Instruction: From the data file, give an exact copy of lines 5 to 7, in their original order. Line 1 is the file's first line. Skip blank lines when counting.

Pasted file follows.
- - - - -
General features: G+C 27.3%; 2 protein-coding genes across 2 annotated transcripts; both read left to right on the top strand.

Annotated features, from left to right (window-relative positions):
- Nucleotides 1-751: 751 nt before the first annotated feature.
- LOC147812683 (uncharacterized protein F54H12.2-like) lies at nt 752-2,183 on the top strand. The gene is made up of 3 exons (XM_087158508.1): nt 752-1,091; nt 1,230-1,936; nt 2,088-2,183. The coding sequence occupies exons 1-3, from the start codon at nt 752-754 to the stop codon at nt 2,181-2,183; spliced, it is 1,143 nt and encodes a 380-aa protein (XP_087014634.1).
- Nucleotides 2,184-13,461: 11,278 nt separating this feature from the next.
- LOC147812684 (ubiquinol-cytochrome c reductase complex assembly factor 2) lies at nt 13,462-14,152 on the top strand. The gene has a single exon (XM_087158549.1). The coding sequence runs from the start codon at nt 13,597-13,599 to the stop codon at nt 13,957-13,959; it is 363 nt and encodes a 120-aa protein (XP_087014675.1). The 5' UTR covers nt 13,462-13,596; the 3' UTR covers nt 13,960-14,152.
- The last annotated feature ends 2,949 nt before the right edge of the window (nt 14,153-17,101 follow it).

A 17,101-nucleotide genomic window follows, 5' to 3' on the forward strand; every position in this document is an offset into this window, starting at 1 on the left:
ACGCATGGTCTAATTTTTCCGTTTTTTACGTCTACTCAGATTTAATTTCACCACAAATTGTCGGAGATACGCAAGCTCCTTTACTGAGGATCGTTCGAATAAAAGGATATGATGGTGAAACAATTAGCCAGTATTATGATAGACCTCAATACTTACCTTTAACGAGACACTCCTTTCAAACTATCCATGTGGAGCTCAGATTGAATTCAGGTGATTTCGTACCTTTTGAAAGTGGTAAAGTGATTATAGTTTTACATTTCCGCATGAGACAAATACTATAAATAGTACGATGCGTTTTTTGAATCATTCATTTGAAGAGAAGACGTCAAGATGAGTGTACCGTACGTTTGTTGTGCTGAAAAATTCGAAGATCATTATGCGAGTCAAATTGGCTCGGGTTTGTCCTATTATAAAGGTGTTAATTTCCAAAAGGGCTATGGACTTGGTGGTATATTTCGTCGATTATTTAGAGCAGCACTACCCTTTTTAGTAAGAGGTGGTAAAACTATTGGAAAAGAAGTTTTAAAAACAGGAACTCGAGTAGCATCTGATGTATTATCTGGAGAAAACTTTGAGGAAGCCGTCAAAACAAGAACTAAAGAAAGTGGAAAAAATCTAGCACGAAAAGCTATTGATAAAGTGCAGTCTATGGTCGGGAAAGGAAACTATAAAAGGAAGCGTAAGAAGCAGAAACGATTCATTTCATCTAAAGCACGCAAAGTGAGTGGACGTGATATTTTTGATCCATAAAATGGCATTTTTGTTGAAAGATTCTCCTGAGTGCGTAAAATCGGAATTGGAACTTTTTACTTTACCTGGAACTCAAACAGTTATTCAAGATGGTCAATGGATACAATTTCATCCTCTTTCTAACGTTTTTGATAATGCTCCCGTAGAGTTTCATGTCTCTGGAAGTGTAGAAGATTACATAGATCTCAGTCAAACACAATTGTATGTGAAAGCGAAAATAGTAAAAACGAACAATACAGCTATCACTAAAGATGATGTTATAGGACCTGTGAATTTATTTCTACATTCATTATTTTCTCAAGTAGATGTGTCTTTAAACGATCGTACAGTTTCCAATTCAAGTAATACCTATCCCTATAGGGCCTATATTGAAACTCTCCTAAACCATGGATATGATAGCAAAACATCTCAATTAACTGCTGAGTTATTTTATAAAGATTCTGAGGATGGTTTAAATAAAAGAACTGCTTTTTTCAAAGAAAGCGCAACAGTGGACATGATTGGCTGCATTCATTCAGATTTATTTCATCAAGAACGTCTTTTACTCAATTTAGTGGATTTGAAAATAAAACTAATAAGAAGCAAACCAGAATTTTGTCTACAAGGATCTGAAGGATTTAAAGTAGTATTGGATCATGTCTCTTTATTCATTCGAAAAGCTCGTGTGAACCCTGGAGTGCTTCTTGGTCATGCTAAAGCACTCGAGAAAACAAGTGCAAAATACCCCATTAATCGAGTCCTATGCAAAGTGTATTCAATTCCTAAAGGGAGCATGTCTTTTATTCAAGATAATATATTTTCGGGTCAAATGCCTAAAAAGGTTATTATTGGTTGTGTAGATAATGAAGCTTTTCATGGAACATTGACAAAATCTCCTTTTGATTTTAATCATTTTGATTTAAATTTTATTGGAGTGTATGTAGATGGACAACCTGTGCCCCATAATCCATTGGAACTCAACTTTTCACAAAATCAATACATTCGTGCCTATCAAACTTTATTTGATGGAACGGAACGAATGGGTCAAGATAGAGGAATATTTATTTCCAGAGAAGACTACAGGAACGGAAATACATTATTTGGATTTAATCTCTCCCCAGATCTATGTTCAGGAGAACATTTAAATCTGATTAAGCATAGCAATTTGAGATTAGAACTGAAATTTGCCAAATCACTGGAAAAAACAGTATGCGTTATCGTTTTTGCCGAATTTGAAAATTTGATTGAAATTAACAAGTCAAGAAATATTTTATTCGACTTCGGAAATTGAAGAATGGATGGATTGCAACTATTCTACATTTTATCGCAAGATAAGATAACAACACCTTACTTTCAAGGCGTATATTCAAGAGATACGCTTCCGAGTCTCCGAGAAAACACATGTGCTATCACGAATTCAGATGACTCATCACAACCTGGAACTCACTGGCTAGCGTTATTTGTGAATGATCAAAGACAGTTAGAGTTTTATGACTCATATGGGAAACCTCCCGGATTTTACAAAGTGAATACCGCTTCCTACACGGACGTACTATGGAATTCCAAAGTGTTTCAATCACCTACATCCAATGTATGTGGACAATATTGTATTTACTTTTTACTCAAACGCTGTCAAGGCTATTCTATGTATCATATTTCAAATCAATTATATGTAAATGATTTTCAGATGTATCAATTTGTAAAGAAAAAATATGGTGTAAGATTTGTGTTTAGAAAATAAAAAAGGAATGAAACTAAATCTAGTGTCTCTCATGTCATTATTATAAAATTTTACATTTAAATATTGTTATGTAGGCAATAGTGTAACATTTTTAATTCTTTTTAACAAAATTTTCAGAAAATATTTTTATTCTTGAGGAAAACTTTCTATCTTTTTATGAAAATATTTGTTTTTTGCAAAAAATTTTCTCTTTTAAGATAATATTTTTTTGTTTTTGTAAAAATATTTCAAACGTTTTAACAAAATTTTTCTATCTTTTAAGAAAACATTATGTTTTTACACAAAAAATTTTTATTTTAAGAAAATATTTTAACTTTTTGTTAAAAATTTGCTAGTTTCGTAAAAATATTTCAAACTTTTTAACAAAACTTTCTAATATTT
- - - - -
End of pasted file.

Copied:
- Nucleotides 2,184-13,461: 11,278 nt separating this feature from the next.
- LOC147812684 (ubiquinol-cytochrome c reductase complex assembly factor 2) lies at nt 13,462-14,152 on the top strand. The gene has a single exon (XM_087158549.1). The coding sequence runs from the start codon at nt 13,597-13,599 to the stop codon at nt 13,957-13,959; it is 363 nt and encodes a 120-aa protein (XP_087014675.1). The 5' UTR covers nt 13,462-13,596; the 3' UTR covers nt 13,960-14,152.
- The last annotated feature ends 2,949 nt before the right edge of the window (nt 14,153-17,101 follow it).